Yet McGreevey’s hiring of Cipel was an act of waywardness that remains inscrutable. Here is a man whose classmates at the Kennedy School of Government remember him as a dreamboat exuding effortless charisma, a striver on course to be in the Senate by 50 and target the White House soon afterward. Even his high school history teacher thought he was an ambitious jerk. So how, having spent his whole life calculating political expediency, could he end up such a fool? In the obscurity of the counterterrorism mystery a thousand conspiracy theories will bloom; Al Jazeera has already speculated that Cipel was an agent of the Mossad sent to infiltrate the United States in cahoots with the sinister Jewish billionaire. It is the kind of theory that would gratify Amiri Baraka, who has continued lashing out at McGreevey’s obeisance to “the Israeli lobby” ever since the abolition of the laureate post. Who own what ain’t even known to be owned?

Not, as it turns out, McGreevey. All along he had been a haunted man forced to hide himself as a condition of the life he wanted. Two things had to remain below the surface: the fact of his part-time homosexuality, which he disguised behind two (2) wives and two (2) children, and the fact that, even in an age of big political money, he was a particularly amiable face of selfish men’s private interests. When the circumstances he had recklessly courted made it impossible to sustain them, he told the world about the first lie. But not about the second. Indeed, the genius of the gambit was to hide the bigger lie behind the unconditional positive regard the media extends to all who put themselves through the ritual of pained confession. There was a time when a preoccupation with deviant sex was the repressed but ever present secret somewhere near the heart of a paranoid America’s persecutorial manias. Today, Jim McGreevey’s confession of the politician’s dilemma must be filtered through the language of sexual disclosure. “Which master was I trying to serve?” McGreevey mused, referring to the struggle between the rewards of staying hidden and the stirrings of what he euphemistically called his “truth.” Sex used to be the thing hidden; now sex is the thing that other secrets hide behind.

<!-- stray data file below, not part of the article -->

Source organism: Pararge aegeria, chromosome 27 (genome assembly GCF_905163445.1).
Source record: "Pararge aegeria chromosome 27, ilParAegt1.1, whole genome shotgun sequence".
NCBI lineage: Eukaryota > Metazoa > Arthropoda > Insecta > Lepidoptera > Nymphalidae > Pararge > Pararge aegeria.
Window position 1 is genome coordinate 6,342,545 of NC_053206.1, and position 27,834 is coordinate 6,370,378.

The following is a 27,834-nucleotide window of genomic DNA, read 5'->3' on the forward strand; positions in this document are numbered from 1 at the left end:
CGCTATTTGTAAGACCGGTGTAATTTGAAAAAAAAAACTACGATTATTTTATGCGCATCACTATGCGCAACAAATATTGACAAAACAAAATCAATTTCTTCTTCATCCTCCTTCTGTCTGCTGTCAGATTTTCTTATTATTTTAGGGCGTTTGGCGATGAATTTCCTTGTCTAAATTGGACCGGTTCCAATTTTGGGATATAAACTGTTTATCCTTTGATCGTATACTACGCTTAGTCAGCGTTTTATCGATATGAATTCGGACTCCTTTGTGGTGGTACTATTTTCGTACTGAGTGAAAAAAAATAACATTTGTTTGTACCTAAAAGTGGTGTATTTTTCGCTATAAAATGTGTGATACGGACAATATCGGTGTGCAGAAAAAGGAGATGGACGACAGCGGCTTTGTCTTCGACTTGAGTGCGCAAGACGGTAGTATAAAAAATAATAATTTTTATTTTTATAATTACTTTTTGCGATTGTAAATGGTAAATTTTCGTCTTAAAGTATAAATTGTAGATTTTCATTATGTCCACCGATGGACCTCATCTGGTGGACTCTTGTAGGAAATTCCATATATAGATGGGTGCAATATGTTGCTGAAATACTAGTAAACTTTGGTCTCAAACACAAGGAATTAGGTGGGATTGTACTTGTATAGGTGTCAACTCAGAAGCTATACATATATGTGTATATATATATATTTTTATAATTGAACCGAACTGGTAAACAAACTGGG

Maybe the waywardness and chutzpah McGreevey showed vis-à-vis his poets expressed an unconscious wish. He did not literally love poets or poetry—he didn’t choose Baraka, and early on in his administration, he proposed to help balance the budget crisis he inherited by cutting off all funding for the arts. But maybe a man who has hidden everything important and true might harbor fugitive longings for deliverance from his lies. Deliverance through self-exposure, through scandal, through the freedom to say whatever he wished.

In 1966, Amiri Baraka announced his new path as a rabble-rousing black nationalist with a call for “poems that kill,” for words that could “crack the [people’s] faces open to the mad cries of the poor.” He traded the comfortable powerlessness of the lonely lyricist for the illusion of efficacy that the sixties momentarily vested in wayward visionaries like him. He gave up the literary game, moved to Newark, survived a brutal beating at the hands of the police, saw the city burn in the riots that erupted after they killed Martin Luther King. He saw his sister and daughter murdered. He wrote radical poems, some of which convey a visceral sense of harrowing things that he knows to be real, some of which succumb to an ugly glorification of violence, anti-Semitism, homophobia, and hate. He failed us, he failed himself, when he became a dupe of fascists and fools. There can be no tragedy in the world of New Jersey politics, since there is no nobility to be traduced, only mediocre men grasping for money and power, and the literary genre of McGreevey’s masterly confession, ultimately, is farce. But his tenure began with tragedy, that of Amiri Baraka, who really wasn’t, it turned out, such a great choice for poet laureate.